The experiment was carried out on three hundred day-old `Vencob’ commercial straight run broiler chicks for a period of six weeks. The experimental straight run chicks were randomly distributed into three Treatments with one control group. Each treatment group was further divided into three replicates having 25 chicks in each replicate. The nutritional formula product was supplied by M/s. Praj Industries Limited, Praj House, Bavdhan, Pune – 411 021 (Nutritional formula (NF) product containing iso-leucine, luceine, lysine, methionine, phenylalanine, threonine, tryptophan, valine, histidine, mannan oligosacchirides, vitamin E, sodium selenite and biotine). The treatment group A was control without nutritional formula. The treatment group B, C and D were supplemented with Nutritional formula @ dose rate of 250 g, 500 g and 750 g per metric ton of feed, respectively (Table 1).
Data were collected on weekly weight changes was determined by weighing the birds on weekly basis and weight gain was calculated by subtracting the weight of the previous week from that of the current week. The feed intake was determined by subtracting the left-over feed from the feed offered, while feed conversion ratio was calculated as average feed intake divided by average /weight gain. The mortality was recorded daily and the weights of all the dead birds were taken in order to minimize an error in feed conversion ratio.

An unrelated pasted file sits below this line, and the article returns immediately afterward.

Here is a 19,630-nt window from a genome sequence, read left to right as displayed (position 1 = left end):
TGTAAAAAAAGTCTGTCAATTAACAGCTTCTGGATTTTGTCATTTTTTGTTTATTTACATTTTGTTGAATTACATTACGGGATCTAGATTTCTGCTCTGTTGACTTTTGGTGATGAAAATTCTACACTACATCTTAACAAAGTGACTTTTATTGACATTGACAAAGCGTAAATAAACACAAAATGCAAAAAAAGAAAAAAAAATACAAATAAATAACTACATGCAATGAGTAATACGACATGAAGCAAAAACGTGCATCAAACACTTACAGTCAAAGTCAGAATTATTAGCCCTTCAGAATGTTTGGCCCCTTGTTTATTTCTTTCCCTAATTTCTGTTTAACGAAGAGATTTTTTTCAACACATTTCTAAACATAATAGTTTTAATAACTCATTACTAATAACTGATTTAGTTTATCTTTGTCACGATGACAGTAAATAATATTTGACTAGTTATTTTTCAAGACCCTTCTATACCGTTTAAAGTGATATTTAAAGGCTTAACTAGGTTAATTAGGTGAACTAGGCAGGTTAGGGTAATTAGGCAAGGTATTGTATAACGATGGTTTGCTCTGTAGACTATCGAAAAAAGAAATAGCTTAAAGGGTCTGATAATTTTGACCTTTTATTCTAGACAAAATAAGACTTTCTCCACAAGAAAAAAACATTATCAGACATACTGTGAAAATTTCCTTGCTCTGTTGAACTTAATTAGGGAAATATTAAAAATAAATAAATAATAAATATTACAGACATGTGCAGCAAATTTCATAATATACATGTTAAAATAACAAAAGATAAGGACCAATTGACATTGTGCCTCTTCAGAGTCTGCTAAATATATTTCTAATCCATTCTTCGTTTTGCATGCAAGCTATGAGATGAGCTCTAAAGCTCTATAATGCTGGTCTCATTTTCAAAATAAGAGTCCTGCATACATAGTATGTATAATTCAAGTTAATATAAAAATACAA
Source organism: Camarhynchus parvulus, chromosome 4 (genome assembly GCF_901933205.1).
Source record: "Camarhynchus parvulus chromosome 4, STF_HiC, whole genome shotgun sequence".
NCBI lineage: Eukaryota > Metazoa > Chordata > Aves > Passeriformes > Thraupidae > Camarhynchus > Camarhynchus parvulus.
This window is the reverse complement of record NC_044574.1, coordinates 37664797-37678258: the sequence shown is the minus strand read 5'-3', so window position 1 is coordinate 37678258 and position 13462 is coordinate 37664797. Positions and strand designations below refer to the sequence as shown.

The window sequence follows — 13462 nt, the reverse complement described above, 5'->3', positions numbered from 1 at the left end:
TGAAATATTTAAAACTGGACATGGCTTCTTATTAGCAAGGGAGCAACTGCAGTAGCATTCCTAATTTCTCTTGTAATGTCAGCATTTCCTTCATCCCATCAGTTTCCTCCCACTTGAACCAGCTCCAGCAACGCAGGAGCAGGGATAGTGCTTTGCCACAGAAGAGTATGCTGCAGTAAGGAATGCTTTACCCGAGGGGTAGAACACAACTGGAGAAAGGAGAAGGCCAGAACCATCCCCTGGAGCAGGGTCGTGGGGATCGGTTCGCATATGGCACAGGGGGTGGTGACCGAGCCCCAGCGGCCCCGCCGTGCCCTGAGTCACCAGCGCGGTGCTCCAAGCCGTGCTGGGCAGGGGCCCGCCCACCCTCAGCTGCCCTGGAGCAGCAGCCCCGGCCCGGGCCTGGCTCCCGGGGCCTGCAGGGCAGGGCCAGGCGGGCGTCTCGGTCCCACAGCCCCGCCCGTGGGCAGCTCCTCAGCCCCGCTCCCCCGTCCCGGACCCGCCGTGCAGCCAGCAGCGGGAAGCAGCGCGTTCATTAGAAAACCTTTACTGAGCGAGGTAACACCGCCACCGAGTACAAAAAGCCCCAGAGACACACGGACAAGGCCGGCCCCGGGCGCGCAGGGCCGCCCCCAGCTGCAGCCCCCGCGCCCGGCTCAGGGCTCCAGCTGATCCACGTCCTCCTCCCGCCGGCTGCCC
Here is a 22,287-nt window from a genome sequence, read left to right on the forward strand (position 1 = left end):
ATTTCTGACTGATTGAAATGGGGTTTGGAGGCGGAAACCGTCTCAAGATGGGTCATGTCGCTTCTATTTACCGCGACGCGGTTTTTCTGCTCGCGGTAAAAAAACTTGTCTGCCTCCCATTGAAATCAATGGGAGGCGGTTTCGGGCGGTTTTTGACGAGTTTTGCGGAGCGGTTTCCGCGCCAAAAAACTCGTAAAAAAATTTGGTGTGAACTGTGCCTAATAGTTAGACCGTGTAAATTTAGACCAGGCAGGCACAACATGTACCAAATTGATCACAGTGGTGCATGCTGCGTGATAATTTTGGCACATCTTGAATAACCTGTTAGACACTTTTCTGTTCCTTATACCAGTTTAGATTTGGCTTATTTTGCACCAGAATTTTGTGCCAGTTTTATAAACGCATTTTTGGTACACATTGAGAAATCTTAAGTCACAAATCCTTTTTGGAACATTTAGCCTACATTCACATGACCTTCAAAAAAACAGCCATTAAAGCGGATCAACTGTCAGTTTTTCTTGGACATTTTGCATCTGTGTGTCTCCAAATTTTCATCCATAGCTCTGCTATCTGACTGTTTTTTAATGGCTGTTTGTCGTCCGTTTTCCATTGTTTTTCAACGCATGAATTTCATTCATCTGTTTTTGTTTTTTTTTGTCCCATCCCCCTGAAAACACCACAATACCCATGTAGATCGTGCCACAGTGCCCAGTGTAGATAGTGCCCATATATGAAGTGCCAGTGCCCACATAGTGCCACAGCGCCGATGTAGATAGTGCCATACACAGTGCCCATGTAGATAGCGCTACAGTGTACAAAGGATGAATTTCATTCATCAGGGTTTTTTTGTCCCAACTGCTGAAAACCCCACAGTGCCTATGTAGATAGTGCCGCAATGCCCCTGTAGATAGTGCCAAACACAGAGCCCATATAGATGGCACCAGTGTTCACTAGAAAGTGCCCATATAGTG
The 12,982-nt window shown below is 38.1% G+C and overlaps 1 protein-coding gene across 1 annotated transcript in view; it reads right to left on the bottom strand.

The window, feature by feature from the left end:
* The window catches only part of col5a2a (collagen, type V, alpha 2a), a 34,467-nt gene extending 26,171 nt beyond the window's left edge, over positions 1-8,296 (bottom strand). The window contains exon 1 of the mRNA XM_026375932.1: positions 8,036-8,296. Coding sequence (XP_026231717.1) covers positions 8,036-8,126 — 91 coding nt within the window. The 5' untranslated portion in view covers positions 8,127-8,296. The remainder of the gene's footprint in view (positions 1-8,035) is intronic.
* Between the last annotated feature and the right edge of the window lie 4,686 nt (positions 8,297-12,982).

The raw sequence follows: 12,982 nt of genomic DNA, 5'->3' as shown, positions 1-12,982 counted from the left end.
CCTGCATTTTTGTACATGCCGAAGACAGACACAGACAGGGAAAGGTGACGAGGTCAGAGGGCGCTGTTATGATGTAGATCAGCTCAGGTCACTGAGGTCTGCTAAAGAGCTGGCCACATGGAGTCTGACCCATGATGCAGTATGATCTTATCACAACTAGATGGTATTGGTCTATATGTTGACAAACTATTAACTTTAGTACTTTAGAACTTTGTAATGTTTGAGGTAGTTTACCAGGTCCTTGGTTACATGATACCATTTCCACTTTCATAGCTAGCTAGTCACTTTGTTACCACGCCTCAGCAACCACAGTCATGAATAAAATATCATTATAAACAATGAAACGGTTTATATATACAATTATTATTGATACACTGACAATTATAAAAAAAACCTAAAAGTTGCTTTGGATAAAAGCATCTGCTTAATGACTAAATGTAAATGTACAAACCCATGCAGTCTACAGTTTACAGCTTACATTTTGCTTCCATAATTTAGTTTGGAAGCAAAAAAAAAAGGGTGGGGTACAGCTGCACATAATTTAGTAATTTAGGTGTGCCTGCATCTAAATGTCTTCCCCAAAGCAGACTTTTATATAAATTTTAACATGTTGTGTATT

Table 1: Experimental Design for housing of broilers with supplementation of nutritional formula at different dose levels
|Treatment Group||Treatment Group Details||Replication||Birds/Replication||Total
|A||Standard broiler ration (Control ration)||3||25||75|
|B||Control diet + Nutritional formula @ 250g/MT of feed||3||25||75|
|C||Control diet + Nutritional formula @ 500g/MT of feed||3||25||75|
|D||Control diet + Nutritional formula @ 750g/MT of feed||3||25||75|
It was expressed as percentage mortality at the end of the experiment for corresponding treatment group. At the end of the experiment, three birds from each treatment group (one bird from each replicate) were randomly selected for carcass evaluation studies. Edible carcass yield was calculated by adding the weight of carcass, neck, giblet and expressed as percentage of edible carcass yield of live weight. The weight of abdominal fat was recorded by separating it from carcass and expressed as percent abdominal fat of the total carcass yield. For the meat quality parameters, the meat samples from three birds of treatment group were stored for TBA and drip loss.
Housing and Management